Sleeping Beauties Book Cover Sleeping Beauties
Stephen and Owen King
Horror, Fantasy, Science Fiction
September 2017

In a future so real and near it might be now, something happens when women go to sleep; they become shrouded in a cocoon-like gauze. If they are awakened, if the gauze wrapping their bodies is disturbed or violated, the women become feral and spectacularly violent; and while they sleep they go to another place...

The men of our world are abandoned, left to their increasingly primal devices. One woman, however, the mysterious Evie, is immune to the blessing or curse of the sleeping disease. Is Evie a medical anomaly to be studied? Or is she a demon who must be slain?

Set in a small Appalachian town whose primary employer is a women's prison, SLEEPING BEAUTIES is a wildly provocative, gloriously absorbing father/son collaboration between Stephen King and Owen King.

Sleeping Beauties

by Stephen King and Owen King

I may not be the most objective person to review Sleeping Beauties, because I would read Stephen King’s grocery list and ask for a sequel. My excitement was over the top with the announcement of Stephen King co-writing a novel with his son, Owen King. I have to say I was not disappointed. This collaboration added a whole new depth to King’s scary world of make-believe.

This novel has the feel of one of Stephen King’s earlier works, The Stand, with a virus that spreads around the globe. Only this time the disease only affects women and they don’t die. The women also have a little control over the sickness to some extent. As long as they don’t fall sleep, they are safe. When they do succumb to slumber, they sprout a cocoon. If this shroud is disturbed they become raging, homicidal maniacs.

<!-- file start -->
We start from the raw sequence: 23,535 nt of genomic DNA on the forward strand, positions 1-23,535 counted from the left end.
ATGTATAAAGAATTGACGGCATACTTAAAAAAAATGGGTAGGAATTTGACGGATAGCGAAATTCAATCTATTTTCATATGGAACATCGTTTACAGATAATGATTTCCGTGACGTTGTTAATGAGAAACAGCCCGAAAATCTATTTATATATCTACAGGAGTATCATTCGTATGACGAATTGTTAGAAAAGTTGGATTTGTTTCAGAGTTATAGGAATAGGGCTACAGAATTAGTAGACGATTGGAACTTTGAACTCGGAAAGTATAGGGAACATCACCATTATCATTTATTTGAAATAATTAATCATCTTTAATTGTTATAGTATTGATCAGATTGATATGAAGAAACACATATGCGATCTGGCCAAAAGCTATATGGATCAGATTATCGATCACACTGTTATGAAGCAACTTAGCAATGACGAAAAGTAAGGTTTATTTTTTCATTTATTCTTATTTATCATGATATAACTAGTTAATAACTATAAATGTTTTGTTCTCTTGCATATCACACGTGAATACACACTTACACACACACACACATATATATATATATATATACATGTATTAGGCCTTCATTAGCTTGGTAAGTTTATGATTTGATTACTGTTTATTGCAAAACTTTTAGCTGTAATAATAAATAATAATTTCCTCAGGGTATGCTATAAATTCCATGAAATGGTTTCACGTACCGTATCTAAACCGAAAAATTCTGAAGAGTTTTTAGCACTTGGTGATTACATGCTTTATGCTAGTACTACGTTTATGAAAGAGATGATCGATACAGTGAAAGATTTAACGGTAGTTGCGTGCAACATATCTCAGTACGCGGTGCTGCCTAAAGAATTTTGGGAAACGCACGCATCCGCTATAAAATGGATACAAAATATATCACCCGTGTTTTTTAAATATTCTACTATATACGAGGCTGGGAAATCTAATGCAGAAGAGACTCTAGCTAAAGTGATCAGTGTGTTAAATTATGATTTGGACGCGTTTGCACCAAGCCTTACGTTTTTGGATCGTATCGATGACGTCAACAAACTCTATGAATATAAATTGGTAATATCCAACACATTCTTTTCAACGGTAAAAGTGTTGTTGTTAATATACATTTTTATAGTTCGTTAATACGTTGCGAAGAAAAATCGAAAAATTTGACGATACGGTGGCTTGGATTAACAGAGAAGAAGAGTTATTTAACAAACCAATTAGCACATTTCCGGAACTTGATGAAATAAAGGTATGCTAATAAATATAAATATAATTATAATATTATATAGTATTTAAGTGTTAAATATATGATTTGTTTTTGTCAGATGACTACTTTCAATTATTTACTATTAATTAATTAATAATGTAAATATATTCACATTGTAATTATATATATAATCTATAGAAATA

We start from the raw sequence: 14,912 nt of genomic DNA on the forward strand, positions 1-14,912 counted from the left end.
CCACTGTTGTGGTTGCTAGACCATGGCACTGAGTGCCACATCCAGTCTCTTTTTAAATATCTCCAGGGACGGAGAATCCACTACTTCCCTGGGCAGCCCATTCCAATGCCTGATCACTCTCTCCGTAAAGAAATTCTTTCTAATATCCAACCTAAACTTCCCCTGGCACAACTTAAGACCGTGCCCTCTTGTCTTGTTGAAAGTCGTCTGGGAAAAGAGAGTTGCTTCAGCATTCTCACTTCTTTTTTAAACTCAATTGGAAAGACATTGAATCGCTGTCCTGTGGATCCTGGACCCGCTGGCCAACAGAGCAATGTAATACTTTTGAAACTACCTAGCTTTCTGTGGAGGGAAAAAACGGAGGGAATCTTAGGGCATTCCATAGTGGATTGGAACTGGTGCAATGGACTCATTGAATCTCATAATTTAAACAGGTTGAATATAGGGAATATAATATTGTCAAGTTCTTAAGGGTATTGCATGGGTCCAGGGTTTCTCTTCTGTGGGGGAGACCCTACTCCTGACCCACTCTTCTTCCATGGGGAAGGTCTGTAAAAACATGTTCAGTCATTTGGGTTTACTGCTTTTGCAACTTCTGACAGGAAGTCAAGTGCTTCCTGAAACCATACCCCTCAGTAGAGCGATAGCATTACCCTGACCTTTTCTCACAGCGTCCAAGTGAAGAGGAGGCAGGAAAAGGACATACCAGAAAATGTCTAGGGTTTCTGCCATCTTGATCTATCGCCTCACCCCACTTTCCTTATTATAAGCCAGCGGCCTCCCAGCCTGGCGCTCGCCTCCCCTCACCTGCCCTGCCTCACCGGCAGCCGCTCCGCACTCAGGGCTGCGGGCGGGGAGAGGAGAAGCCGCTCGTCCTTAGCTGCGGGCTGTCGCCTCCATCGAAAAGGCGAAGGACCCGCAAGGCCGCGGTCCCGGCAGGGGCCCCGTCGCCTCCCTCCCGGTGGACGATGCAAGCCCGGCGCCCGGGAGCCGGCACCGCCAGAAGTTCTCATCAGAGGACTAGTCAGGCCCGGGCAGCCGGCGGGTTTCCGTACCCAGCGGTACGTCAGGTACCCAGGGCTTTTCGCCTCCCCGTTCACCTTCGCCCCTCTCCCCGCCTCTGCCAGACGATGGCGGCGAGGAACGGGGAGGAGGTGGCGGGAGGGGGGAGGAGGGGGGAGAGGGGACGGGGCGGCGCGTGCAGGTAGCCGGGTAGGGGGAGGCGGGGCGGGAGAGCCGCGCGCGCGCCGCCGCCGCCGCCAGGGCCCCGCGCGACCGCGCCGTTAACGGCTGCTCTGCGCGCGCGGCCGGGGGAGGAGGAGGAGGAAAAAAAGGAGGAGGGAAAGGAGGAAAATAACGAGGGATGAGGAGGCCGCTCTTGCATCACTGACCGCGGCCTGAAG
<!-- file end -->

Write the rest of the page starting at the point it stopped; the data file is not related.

Sleeping Beauties begins with a crazy, naked chick, killing the local meth cook and his friend. Then blowing up his lab. The meth dealer’s paramour is placed in the responding police officer’s back seat, while the sort things out. She falls asleep and a web like substance spins out of her hair and skin and totally covers her in a silk encasement.  The bad-ass chick that is responsible for the end of the meth lab and it’s owner is arrested by the female sheriff. The sheriff’s husband is the shrink at the local woman’s prison. When it becomes apparent that the newly arrested, crazy bad-ass is totally nut, the sheriff breaks protocol and arranges to take her to the prison for her husband to evaluate. It is soon discovered that even though she is believed to be crazy, she does not become an encased, sleeping, cocoon when she dozes off.

As the world is left to men to run by themselves, social mores and law enforcement begin to break down. I often wondered how far some people would go in a world devoid of laws. It appears that both Kings, father and son, have wondered the same thing. We see good men do the wrong thing and others that you would question their morals in a normal world stand up and fight, at the risk of their own lives, to protect what is right.

I love the way the characters are so developed and loved they tell the back story of the prisoners. I also like the way that most of the women that are improved are not bad people but have just made bad choices, because I believe that is mostly how life happens.

My only criticism of Sleeping Beauties is that they should have done better research on the drug world. I believe they could have come up with something better to keep the inmates awake. You do have prisoners that know how to make drugs or at least the knowledge of the ingredients required. All prisons have infirmary, which would include most of the items needed to make a drug that would be an effective stimulate. Anyway, this didn’t have a big impact on the outcome of the book, but details bother me.

I do love the story, the characters and the humor. I feel Owen King added a new depth and helped bring Sleeping Beauties to a more contemporary telling of this story. You can always depend on Stephen King for a righteous outcome. I hope father and son decide to work together again, because the results was awesome.

(Annie’s Note: I love references and there are plenty of King’s past works. :))


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